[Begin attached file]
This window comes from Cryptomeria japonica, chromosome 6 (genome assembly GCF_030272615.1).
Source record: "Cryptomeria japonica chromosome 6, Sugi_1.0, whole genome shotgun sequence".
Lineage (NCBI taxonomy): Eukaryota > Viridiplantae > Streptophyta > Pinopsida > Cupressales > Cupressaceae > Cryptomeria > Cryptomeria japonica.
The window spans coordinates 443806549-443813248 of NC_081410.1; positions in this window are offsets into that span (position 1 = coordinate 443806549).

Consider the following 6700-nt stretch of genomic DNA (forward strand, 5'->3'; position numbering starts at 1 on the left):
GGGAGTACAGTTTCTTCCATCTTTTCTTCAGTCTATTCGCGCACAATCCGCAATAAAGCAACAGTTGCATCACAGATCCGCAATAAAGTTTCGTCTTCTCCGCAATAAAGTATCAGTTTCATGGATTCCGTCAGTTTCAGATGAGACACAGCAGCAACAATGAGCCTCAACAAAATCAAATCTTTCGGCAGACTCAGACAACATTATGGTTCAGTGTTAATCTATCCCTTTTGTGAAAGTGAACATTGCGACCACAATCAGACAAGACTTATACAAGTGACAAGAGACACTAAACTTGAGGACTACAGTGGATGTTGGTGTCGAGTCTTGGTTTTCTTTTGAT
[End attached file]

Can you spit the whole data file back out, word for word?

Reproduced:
This window comes from Cryptomeria japonica, chromosome 6 (genome assembly GCF_030272615.1).
Source record: "Cryptomeria japonica chromosome 6, Sugi_1.0, whole genome shotgun sequence".
Lineage (NCBI taxonomy): Eukaryota > Viridiplantae > Streptophyta > Pinopsida > Cupressales > Cupressaceae > Cryptomeria > Cryptomeria japonica.
The window spans coordinates 443806549-443813248 of NC_081410.1; positions in this window are offsets into that span (position 1 = coordinate 443806549).

Consider the following 6700-nt stretch of genomic DNA (forward strand, 5'->3'; position numbering starts at 1 on the left):
GGGAGTACAGTTTCTTCCATCTTTTCTTCAGTCTATTCGCGCACAATCCGCAATAAAGCAACAGTTGCATCACAGATCCGCAATAAAGTTTCGTCTTCTCCGCAATAAAGTATCAGTTTCATGGATTCCGTCAGTTTCAGATGAGACACAGCAGCAACAATGAGCCTCAACAAAATCAAATCTTTCGGCAGACTCAGACAACATTATGGTTCAGTGTTAATCTATCCCTTTTGTGAAAGTGAACATTGCGACCACAATCAGACAAGACTTATACAAGTGACAAGAGACACTAAACTTGAGGACTACAGTGGATGTTGGTGTCGAGTCTTGGTTTTCTTTTGAT